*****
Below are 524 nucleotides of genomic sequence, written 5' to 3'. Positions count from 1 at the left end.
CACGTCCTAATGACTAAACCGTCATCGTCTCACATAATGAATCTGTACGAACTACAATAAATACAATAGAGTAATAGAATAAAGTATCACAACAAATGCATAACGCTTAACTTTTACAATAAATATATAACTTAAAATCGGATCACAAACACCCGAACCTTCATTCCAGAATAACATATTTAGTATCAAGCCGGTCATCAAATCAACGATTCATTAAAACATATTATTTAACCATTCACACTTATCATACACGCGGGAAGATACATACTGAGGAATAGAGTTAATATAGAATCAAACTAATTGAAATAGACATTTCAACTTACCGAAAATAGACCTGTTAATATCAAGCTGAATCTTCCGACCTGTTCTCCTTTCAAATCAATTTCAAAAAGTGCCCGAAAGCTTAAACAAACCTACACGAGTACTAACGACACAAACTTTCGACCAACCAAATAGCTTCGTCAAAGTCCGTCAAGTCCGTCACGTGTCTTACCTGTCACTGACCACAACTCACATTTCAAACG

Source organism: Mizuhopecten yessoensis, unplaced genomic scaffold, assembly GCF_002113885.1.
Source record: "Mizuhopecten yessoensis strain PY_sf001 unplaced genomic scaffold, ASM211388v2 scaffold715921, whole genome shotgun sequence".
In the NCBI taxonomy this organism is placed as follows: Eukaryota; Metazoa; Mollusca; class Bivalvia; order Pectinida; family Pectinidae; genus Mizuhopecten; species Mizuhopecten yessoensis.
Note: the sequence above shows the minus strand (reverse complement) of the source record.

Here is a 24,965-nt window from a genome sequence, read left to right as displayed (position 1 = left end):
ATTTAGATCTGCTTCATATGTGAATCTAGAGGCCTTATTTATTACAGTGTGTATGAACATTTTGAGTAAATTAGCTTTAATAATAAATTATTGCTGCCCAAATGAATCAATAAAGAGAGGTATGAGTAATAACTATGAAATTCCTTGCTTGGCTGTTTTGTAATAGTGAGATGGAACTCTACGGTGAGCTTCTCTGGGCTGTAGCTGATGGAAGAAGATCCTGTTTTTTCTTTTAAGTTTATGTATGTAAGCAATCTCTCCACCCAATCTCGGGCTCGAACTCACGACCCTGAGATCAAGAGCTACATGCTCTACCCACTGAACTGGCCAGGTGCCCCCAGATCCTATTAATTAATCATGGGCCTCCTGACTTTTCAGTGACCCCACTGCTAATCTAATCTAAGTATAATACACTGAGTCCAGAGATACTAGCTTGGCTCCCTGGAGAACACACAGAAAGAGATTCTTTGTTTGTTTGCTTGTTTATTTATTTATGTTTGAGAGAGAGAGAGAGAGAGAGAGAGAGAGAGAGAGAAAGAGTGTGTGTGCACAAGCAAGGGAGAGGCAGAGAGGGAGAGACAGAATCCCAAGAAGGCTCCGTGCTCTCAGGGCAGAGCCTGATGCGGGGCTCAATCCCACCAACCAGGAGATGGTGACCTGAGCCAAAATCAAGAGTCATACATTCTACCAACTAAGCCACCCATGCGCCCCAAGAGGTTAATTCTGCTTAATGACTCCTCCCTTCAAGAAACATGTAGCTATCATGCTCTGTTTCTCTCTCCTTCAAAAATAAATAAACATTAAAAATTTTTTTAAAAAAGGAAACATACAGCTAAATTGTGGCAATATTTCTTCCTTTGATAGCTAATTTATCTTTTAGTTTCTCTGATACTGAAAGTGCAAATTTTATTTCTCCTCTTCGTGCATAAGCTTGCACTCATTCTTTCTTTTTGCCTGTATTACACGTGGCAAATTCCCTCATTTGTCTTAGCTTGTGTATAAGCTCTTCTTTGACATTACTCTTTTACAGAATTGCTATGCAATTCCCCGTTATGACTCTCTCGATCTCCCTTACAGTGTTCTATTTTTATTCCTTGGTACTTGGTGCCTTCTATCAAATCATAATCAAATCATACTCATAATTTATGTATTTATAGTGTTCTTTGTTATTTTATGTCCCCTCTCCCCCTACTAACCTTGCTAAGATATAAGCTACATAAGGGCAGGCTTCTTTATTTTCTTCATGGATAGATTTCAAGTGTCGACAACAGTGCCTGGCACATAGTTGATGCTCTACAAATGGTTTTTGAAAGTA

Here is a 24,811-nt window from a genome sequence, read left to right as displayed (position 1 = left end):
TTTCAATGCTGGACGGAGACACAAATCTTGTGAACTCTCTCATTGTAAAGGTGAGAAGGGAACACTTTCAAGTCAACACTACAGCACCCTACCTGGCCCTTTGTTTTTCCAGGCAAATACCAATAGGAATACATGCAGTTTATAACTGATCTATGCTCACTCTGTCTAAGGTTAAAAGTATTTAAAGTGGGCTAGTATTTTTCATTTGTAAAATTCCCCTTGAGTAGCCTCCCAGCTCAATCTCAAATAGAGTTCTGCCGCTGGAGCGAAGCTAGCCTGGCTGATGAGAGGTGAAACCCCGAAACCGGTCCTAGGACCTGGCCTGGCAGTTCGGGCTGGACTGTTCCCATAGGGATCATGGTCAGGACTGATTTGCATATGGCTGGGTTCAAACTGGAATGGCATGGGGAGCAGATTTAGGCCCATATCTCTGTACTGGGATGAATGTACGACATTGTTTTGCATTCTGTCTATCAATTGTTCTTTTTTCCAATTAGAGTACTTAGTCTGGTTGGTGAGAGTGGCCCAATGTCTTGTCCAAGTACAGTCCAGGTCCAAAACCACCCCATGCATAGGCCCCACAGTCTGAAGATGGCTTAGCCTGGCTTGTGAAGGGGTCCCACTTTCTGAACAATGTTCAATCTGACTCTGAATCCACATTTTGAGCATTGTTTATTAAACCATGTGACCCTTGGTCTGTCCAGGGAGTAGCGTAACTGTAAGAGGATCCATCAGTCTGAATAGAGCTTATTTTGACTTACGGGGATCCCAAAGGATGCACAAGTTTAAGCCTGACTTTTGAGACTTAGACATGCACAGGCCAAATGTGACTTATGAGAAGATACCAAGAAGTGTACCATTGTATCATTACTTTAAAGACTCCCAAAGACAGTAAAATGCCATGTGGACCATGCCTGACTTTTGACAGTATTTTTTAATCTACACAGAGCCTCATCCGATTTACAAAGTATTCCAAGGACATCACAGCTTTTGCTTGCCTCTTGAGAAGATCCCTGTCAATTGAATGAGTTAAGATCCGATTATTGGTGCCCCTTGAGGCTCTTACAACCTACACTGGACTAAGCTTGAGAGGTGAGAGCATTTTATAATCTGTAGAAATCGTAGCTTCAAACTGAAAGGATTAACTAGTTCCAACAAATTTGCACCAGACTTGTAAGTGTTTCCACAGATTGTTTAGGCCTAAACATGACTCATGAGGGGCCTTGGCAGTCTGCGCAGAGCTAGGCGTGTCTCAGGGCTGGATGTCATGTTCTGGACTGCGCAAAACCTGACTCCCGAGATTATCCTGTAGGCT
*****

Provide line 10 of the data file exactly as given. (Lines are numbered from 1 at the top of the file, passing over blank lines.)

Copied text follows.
TTTCAATGCTGGACGGAGACACAAATCTTGTGAACTCTCTCATTGTAAAGGTGAGAAGGGAACACTTTCAAGTCAACACTACAGCACCCTACCTGGCCCTTTGTTTTTCCAGGCAAATACCAATAGGAATACATGCAGTTTATAACTGATCTATGCTCACTCTGTCTAAGGTTAAAAGTATTTAAAGTGGGCTAGTATTTTTCATTTGTAAAATTCCCCTTGAGTAGCCTCCCAGCTCAATCTCAAATAGAGTTCTGCCGCTGGAGCGAAGCTAGCCTGGCTGATGAGAGGTGAAACCCCGAAACCGGTCCTAGGACCTGGCCTGGCAGTTCGGGCTGGACTGTTCCCATAGGGATCATGGTCAGGACTGATTTGCATATGGCTGGGTTCAAACTGGAATGGCATGGGGAGCAGATTTAGGCCCATATCTCTGTACTGGGATGAATGTACGACATTGTTTTGCATTCTGTCTATCAATTGTTCTTTTTTCCAATTAGAGTACTTAGTCTGGTTGGTGAGAGTGGCCCAATGTCTTGTCCAAGTACAGTCCAGGTCCAAAACCACCCCATGCATAGGCCCCACAGTCTGAAGATGGCTTAGCCTGGCTTGTGAAGGGGTCCCACTTTCTGAACAATGTTCAATCTGACTCTGAATCCACATTTTGAGCATTGTTTATTAAACCATGTGACCCTTGGTCTGTCCAGGGAGTAGCGTAACTGTAAGAGGATCCATCAGTCTGAATAGAGCTTATTTTGACTTACGGGGATCCCAAAGGATGCACAAGTTTAAGCCTGACTTTTGAGACTTAGACATGCACAGGCCAAATGTGACTTATGAGAAGATACCAAGAAGTGTACCATTGTATCATTACTTTAAAGACTCCCAAAGACAGTAAAATGCCATGTGGACCATGCCTGACTTTTGACAGTATTTTTTAATCTACACAGAGCCTCATCCGATTTACAAAGTATTCCAAGGACATCACAGCTTTTGCTTGCCTCTTGAGAAGATCCCTGTCAATTGAATGAGTTAAGATCCGATTATTGGTGCCCCTTGAGGCTCTTACAACCTACACTGGACTAAGCTTGAGAGGTGAGAGCATTTTATAATCTGTAGAAATCGTAGCTTCAAACTGAAAGGATTAACTAGTTCCAACAAATTTGCACCAGACTTGTAAGTGTTTCCACAGATTGTTTAGGCCTAAACATGACTCATGAGGGGCCTTGGCAGTCTGCGCAGAGCTAGGCGTGTCTCAGGGCTGGATGTCATGTTCTGGACTGCGCAAAACCTGACTCCCGAGATTATCCTGTAGGCT